Overview of Oral Cavity Cancer
The oral cavity includes the lip, the alveolar ridge (area immediately behind the top front teeth), the retromolar trigone (small area behind the wisdom teeth), the floor of the mouth (area under the tongue), the buccal mucosa (lining inside the lips and cheeks), the tongue, and the hard palate.
Approximately 30,000 new cases of oral cavity cancer occur each year. Studies show there is a strong link between smoking and alcohol consumption and disease development. Other factors include genetic susceptibility, diet (vitamin A deficiency), viruses (herpes simplex virus type 1), chronic irritants (e.g., poor dental hygiene), and syphilis. Pathologically, the most common tumor type found in the oral cavity is squamous cell carcinoma.
In the Unites States, cancer of the lip occurs in approximately 4000 people each year. Most cases occur on the lower lip and as many as 90 percent of cases occur in men. Risk factors include smoking (cigarettes and pipes) and sun exposure. Squamous cell carcinoma of the lip is the most common type, although basal cell carcinoma also can occur. The typical symptom is an ulcerative lesion or an exophytic (outward growing) growth on the lower lip.
Cancers of the alveolar ridge (area immediately behind the top front teeth) and retromolar trigone (small area behind the wisdom teeth) account for approximately 10 percent of all oral cancers, or about 4000 cases per year. Four times as many men are affected than women. Presenting symptoms usually include pain that is worsened by chewing. Other symptoms include loose teeth and intermittent bleeding. Nearly all of these cancers are squamous cell carcinomas.
Floor-of-the-mouth cancer usually develops around the age of 60. These cancers account for 10 to 15 percent of all oral cavity cancers—about 4000 to 6000 cases per year. They are approximately 3 times more common in men and typically present as infiltrating lesions that are very painful.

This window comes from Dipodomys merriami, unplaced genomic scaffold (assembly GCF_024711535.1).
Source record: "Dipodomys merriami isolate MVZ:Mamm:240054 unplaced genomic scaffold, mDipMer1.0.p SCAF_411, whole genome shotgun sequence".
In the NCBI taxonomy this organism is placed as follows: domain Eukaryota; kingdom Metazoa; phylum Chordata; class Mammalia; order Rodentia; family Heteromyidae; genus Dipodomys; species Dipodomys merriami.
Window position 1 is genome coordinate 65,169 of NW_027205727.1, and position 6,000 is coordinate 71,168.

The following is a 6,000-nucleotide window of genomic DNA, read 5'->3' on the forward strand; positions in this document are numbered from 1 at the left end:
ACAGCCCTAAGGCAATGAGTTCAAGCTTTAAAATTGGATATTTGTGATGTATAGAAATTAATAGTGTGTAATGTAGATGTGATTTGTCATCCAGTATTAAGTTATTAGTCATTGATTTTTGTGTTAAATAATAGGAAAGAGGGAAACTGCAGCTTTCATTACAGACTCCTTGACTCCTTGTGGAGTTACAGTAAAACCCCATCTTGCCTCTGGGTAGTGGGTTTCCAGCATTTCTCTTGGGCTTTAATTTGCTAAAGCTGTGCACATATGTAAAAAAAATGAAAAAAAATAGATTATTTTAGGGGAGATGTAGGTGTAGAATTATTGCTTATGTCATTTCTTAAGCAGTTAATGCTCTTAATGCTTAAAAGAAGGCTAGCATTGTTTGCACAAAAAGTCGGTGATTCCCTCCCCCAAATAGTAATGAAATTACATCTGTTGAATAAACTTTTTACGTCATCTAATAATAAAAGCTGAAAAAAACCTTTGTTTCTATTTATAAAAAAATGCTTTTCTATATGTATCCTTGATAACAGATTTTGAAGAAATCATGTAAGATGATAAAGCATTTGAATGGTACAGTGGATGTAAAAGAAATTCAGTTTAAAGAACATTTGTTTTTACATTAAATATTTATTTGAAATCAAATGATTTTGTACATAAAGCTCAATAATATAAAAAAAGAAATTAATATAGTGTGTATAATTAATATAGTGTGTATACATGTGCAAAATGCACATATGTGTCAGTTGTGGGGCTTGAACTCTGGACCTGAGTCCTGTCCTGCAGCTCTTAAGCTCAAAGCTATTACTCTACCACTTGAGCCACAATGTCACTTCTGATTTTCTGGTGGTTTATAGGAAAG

Cancers of the tongue occur in approximately 6000 individuals per year and account for about 15 percent of all oral cavity cancers. The average age at diagnosis is 60, and men are diagnosed three times more often than women. Tongue cancers, like most other oral cavity cancers, can be infiltrative or exophytic. In most cases, the primary presenting symptom is pain. Cancers of the tongue have a high risk of early lymph node involvement and spread to lymph nodes on both sides (bilateral) in as many as 25 percent of patients.
Tumors of the hard palate account for 5 percent of all oral cavity malignancies—about 1500 cases per year. They occur in men 8 times more often than in women. Squamous cell carcinoma of the hard palate accounts for about 50 percent of cases and tumors of the minor salivary glands (e.g., adenoid cystic, adenocarcinoma) account for the remaining cases.
Cancer of the buccal mucosa (lining inside the lips and cheeks) accounts for approximately 2500 cases per year. These cancers are often exophytic in naturethey grow outward. The presenting symptoms are usually pain, followed by bleeding and difficulty chewing.